The port of Zea or Pasalimani in Piraeus

port of Zea The picturesque port of Zea or formerly Pasalimani is the second largest port of Piraeus with a circular shape. Zea is the center of Piraeus’ entertainment activity and one of the most popular places for entertainment, also known as Pasalimani. The coastal Tryphonos Moutsopoulou street is full of restaurants, cafes and department stores, but the large Kanari square located on Grigoriou Lambrakis opposite the Ministry of Merchant Shipping is the place that gathers the most people all year round, thanks to the many cafes. In Zea is the theater of Avlaia, the ancient theater of Piraeus and large private clinics.

One of the most important sights of Piraeus is the stone clock of Zea on the green elliptical islet, located at the junction of Lambraki Street and Moutsopoulou Street next to Kanari Square, known as an egg due to its shape. The clock was built in 1940 during the mayorship of Michalis Manouskou through the budget of 117 million drachmas allocated by the then Metaxas government for the reconstruction of the center of Piraeus. In the post-war period, the area around the stone clock was for many decades a well-known meeting and meeting place, until it was moved in recent years to the neighboring Kanari square.

In ancient times it was the largest of the three war ports of Athens, Zea, Mounichia and Kantharos (today’s central one the Piraeus port ), but also of the Greek area in general, since it included more houses than the other two, in a radial arrangement on of his beach. This port was called “Zea” by the ancient Athenians, as confirmed by an inscription found in the harbor in front of today’s Kanari Square, on which there was the contract of the “En Zea Treasury of the Attic Navy”.


History of port of Zea

These two war ports, Zea and Munichia, were built in 493-492 BC. the fleet, with which the Athenians faced the Aeginites and later the Persians. This fact testifies that on the beaches of these small ports it seems that the most experienced shipbuilders of the time had gathered, who built that great program of developing naval power. Following a rational way of development, they placed around them the naval buildings (yards, new housing), as well as all the related buildings for private and public use. Perhaps it was the first time that the area was studied in such a way that the shipbuilding speed exceeded any previous shipyard in the entire ancient Greek area.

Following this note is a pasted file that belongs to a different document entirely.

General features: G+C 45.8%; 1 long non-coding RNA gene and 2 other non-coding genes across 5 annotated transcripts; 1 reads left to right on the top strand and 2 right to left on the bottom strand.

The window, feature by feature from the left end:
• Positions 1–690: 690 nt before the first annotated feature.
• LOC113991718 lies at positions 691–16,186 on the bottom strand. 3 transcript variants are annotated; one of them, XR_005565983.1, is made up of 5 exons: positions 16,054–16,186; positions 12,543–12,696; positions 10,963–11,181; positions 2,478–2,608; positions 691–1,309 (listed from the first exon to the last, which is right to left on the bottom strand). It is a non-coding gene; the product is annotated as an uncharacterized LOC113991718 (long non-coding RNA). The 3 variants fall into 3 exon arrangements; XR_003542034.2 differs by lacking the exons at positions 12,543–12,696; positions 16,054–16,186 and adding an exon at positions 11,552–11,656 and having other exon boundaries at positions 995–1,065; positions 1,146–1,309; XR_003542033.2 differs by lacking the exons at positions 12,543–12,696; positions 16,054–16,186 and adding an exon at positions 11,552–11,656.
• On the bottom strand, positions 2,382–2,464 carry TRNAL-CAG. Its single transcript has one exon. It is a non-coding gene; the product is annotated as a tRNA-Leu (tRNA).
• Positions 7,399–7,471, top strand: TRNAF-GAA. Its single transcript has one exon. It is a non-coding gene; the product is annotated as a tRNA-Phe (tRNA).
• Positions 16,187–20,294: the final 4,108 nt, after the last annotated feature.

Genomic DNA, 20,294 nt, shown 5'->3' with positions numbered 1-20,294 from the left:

The installation of nascents should not be considered as the result of some gradual development, since they did not exist before, but only after a thorough study by surveyors, military, meteorologists and other specialists, as inferred from the findings. The settlement of the workers occupied the south-western slopes of the hill of Munichia towards the port of Zea.

Among these settlements and port facilities were the barracks, the storehouses of shipbuilding materials, the tool sheds (for storing hanging and wooden utensils), the entertainment and assembly areas of the crews, the various craft workshops, (carpenters, machine shops, etc.) which dealt with the supply, maintenance and repair of ships. These laboratories must have worked under government orders and probably had financial autonomy, following certain instructions and conditions each time.

This early “industrial zone” around the two war ports seems not to have been included later in the Hippodamian zoning of Piraeus. The military naval station of Zeas seems to have been separated from the rest of Piraeus by a wall at a distance of 37 meters from the beach. Around the wall there was a wide street with landmarks that defined the naustham area. This zone connected the two seas from land and within it was the ancient theater of Munich, at half the distance from the port of Zea to the top of the hill.